January's discovery of high-temperature superconductivity in magnesium diboride, a common laboratory compound, has set scientists scrambling to understand the phenomenon, said physicist Warren Pickett of the University of California, Davis.
Using a computer model, Pickett and graduate student Joonhee An have come up with an explanation of how this superconductivity occurs.
Superconductors have essentially no resistance to electrical current. They are used to make powerful magnets, used for example in medical magnetic resonance imaging (MRI) machines. Their use is limited by the need for cooling to almost absolute zero (less than minus 450 F) with liquid helium.
In 1986, scientists discovered that some ceramic compounds became superconductors at higher temperatures, around minus 390 F. While this is still pretty cold, this jump in operating temperature represented a major advance. However, these materials were expensive to produce and difficult to make into wire, said Pickett.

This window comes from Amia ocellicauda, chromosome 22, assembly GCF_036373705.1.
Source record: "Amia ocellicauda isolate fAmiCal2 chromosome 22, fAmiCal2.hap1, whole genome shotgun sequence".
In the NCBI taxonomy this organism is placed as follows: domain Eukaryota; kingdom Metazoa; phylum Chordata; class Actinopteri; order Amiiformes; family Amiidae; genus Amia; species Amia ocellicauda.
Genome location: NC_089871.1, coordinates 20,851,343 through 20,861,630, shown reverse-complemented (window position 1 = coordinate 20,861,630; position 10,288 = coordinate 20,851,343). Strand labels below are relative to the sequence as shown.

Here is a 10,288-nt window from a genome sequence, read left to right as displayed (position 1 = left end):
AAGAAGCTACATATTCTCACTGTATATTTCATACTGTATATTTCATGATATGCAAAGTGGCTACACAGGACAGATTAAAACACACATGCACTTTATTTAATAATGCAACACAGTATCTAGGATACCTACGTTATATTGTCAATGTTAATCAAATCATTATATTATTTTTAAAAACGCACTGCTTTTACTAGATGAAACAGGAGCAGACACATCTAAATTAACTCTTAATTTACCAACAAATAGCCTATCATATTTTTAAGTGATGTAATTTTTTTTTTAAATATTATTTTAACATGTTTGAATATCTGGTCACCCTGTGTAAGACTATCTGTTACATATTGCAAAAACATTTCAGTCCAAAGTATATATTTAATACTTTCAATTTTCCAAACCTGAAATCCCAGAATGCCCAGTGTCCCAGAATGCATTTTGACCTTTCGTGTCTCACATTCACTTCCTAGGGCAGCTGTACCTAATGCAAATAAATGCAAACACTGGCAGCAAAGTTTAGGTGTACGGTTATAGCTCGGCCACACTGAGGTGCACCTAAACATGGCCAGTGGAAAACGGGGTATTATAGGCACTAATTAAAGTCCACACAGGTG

Theoretically, there's no reason that room temperature superconductivity should be impossible, he said.
On Jan. 10 this year, Japanese scientist Jun Akimitsu announced that magnesium diboride became superconducting at minus 389 F. As well as being relatively cheap, magnesium diboride is a metal which seems to have encouraging properties for some applications, said Pickett.
After hearing of the discovery, Pickett's lab began to model the behavior of magnesium diboride crystals, which are made up of alternating layers of magnesium and boron atoms. They found that while the atoms in each layer are held together by strong chemical bonds, the structure and composition of magnesium diboride makes these bonds act as if they were metallic bonds. These metallic bonds contribute to the superconductivity of magnesium diboride.
"We need to look at more layered materials like this, that are metallic or that can be made metallic. There's no reason we can't find materials that are still better superconductors," said Pickett.
Pickett and An's paper is to be published in Physical Review Letters.
[Contact: Warren Pickett, Andy Fell]